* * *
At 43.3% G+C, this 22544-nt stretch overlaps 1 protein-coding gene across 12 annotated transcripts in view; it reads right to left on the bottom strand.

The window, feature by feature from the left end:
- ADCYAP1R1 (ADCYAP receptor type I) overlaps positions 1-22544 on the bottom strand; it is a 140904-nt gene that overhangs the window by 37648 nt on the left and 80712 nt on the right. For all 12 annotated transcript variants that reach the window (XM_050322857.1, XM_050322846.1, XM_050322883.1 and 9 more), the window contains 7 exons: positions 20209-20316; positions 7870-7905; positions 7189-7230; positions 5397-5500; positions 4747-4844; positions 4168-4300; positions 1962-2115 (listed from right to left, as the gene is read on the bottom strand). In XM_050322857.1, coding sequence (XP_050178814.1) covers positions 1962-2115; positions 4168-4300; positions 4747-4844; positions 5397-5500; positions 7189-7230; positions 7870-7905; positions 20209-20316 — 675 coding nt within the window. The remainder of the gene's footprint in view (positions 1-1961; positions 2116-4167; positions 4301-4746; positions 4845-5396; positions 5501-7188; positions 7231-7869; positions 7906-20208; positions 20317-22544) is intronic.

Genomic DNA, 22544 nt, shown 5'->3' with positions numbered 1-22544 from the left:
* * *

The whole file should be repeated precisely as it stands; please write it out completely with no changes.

At 43.3% G+C, this 22544-nt stretch overlaps 1 protein-coding gene across 12 annotated transcripts in view; it reads right to left on the bottom strand.

The window, feature by feature from the left end:
- ADCYAP1R1 (ADCYAP receptor type I) overlaps positions 1-22544 on the bottom strand; it is a 140904-nt gene that overhangs the window by 37648 nt on the left and 80712 nt on the right. For all 12 annotated transcript variants that reach the window (XM_050322857.1, XM_050322846.1, XM_050322883.1 and 9 more), the window contains 7 exons: positions 20209-20316; positions 7870-7905; positions 7189-7230; positions 5397-5500; positions 4747-4844; positions 4168-4300; positions 1962-2115 (listed from right to left, as the gene is read on the bottom strand). In XM_050322857.1, coding sequence (XP_050178814.1) covers positions 1962-2115; positions 4168-4300; positions 4747-4844; positions 5397-5500; positions 7189-7230; positions 7870-7905; positions 20209-20316 — 675 coding nt within the window. The remainder of the gene's footprint in view (positions 1-1961; positions 2116-4167; positions 4301-4746; positions 4845-5396; positions 5501-7188; positions 7231-7869; positions 7906-20208; positions 20317-22544) is intronic.

Genomic DNA, 22544 nt, shown 5'->3' with positions numbered 1-22544 from the left: